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Three Ways to Make a White Quartz Choice

Three Ways to Make a White Quartz Choice

White quartz is dominating the countertop world.

75% of Precision Countertop’s jobs are using white quartz. There is a reason for this, as white quartz is the epitome of livable luxury. You get a clean, versatile and on trend look with the dependability and longevity of quartz. 

Time and time again we get visitors in our showroom that say they are just looking for a white quartz. The “just” is important here, as many customers assume they have already marked off the box on their list for their countertop choice. What they don’t realize is how many white quartzes they will have to wade through before finding the right color for their project.

The closest equivalent I can think of would be if you were to walk into a cheese shop and ask for  just “cheese”. The cheese monger would begin to pinpoint your order with a myriad of questions….goat or cow? Hard or soft? Veined or not?

Just like the cheese monger, we also have a few questions ready that will aid you in narrowing down your search.…so you are not totally overwhelmed by our wall of white quartzes!

Choose your Vein

White quartz can run a large gamut from zero veining to long, thick rivers of dark gray veins. So the first choice you must make is how much veining you’d like your quartz to display. There are essentially four categories.

Zero Veining

This is a solid white color or there may be very small flecks of crystals. When looking at a piece of white quartz with zero veining, it is clean, crisp and bright. Examples of these colors are Vivid White by Caesarstone and White Zeus Extreme by Silestone. 

Fine Veining

The next level of veining has short and thin veins that mimic the look of the natural marble they often would carve statues out of in Italy. These veins have a more scattered, organic look and none of the veins will go from edge to edge. The veins generally don’t stretch beyond a few inches. This level of veining does not catch the eye when gazing at a kitchen countertop from a distance, however, when you approach you can see the movement and depth. The color of the vein can vary widely here, from almost pure black, to navy to just a light hint of gray. Statuario by Silestone and Muse by LGHausys are some examples of this white quartz style.

Sporadic Veining

This veining pattern is cloudier and thicker has the look of a classic Carrara marble. The vein edges are more blurred and less defined.  They can either run the length of the slab or be shorter and less linear than a Calacutta veining pattern. A white quartz that has this pattern can almost read a soft gray. As you take a closer look, you can see the depth of the colors and movement and realize the white is the reigning color, with the gray veins dancing among the backdrop of white. Some popular colors that display this veining pattern are Rococo and Soprano which are both manufactured by LGHausys. Soprano is a warmer take on this pattern, displaying more golden tones. 

Calacatta Veining

This type of veining is very popular right now. The veins in this pattern are wider, bolder and longer than any of the other patterns. These pieces are often seen on a large island and used as a full wall backsplash. These types of colors that have the bold, linear veins are usually what designers and homeowners will use for the bookend application. Common colors that are used are Bianco Calacatta by Silestone as well as Calacatta Maximus by Ceasarstone.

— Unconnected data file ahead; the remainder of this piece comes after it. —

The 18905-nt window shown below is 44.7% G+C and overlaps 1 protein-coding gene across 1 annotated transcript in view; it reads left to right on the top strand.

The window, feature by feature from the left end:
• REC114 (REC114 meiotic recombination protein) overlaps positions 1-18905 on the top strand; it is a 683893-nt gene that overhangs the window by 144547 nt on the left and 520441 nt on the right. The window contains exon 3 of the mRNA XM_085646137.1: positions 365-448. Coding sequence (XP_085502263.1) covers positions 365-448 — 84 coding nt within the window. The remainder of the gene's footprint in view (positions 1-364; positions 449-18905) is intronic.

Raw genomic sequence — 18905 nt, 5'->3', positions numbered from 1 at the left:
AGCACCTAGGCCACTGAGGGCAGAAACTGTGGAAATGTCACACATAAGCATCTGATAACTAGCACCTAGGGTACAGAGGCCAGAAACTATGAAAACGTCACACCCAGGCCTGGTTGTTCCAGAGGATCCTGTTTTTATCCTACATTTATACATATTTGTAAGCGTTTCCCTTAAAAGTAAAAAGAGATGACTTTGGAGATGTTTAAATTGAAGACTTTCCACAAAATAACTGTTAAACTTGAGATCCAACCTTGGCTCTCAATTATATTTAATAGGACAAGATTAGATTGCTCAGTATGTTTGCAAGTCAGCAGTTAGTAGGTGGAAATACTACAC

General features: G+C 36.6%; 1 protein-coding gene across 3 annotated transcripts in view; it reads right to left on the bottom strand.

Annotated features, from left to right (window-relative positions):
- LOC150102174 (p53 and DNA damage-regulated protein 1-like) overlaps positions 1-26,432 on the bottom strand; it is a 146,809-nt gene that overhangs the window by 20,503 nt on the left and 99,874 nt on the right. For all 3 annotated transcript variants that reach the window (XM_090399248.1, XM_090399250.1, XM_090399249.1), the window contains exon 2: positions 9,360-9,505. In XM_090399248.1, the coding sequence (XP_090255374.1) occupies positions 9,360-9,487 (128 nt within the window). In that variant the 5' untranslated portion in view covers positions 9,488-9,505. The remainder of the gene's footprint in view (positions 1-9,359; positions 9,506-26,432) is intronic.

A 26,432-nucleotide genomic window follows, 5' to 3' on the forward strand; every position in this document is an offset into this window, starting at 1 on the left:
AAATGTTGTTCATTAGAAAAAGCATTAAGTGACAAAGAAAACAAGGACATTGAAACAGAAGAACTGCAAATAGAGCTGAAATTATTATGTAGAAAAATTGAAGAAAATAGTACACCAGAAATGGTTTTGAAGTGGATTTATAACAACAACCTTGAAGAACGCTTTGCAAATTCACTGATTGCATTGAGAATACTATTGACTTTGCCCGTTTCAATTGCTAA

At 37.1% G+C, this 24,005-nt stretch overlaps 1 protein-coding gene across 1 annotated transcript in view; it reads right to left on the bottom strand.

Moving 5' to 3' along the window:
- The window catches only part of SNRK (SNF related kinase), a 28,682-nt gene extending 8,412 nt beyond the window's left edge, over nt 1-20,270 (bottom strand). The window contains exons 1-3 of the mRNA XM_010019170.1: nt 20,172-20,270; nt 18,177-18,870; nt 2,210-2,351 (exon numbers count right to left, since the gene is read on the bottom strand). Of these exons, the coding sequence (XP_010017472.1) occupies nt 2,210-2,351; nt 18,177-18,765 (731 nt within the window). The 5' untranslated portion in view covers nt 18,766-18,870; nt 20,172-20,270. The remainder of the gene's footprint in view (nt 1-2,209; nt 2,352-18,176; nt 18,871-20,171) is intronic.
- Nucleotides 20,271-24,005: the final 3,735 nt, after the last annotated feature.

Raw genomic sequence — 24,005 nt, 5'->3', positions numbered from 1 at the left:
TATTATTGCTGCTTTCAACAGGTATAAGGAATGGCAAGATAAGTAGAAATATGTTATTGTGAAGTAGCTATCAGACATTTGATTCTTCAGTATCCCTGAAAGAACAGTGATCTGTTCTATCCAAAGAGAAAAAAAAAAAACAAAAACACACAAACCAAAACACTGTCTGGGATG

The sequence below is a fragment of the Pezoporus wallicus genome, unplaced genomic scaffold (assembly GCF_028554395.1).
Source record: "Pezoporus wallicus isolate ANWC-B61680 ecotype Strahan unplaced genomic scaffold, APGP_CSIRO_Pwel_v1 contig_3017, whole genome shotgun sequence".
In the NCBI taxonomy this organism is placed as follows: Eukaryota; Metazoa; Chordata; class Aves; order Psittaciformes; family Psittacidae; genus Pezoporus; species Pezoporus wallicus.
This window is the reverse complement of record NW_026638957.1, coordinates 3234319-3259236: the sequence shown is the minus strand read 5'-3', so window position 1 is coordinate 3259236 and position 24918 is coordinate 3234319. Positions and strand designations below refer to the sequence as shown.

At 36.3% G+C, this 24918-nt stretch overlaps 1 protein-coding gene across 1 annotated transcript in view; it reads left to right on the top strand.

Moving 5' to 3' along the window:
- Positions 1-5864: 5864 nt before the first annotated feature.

Choose your Tone

Because we are talking about white quartz, one could assume the quartzes would all be cool tones of white and gray. Most of our customers are very surprised how the different white quartzes can present much warmer than you’d expect. Quartz manufactures have done such an excellent job in the last few years creating more depth and subtle color changes in the white background. It makes the white quartzes come alive with light reflections and movement.  These small nuances can make a big difference in the slab’s tone. Customers may be choosing between three slabs with identical veining patterns but those three slabs will display totally different cool or warm undertones. It can be daunting. An example of this variance in warmth can be seen when comparing Caesarstone Empira White, which has a bright white undertone versus Viaterra Clarino which has a warmer background. 

Keep in mind, not only does the background have differing degrees of warmth, the actual veins also present in many different tones. There are some veins that have warm, honey colors and others will have an icy blue hue. 

Bring It All Together

When you are considering white quartz, the more pieces of the design story you are able to bring with you to your appointment at the showroom the better. Paint colors, tile ideas, cabinet samples or floor samples will all be a tremendous help in the decision making process. Even bring in magazine clippings or your Pinterest board! 

Don’t forget we also have an extensive tile program that includes managing your install. Our showroom has lots of tile design boards to match your white quartz slabs.

Like we mentioned before, you can’t believe the variance in white quartz when it comes to warmth and tone. You can see this on our samples in the showroom and it is always helpful when you have the opportunity to view the whole slab to see how the colors and patterns play out. 

Although white quartz seems like a decision already made, you will soon find out that under its umbrella are hundreds of choices. Please book your complimentary design consultation with one of our experts…they are pros at taking the overall look you’d like to achieve and finding the perfect white quartz for your project.

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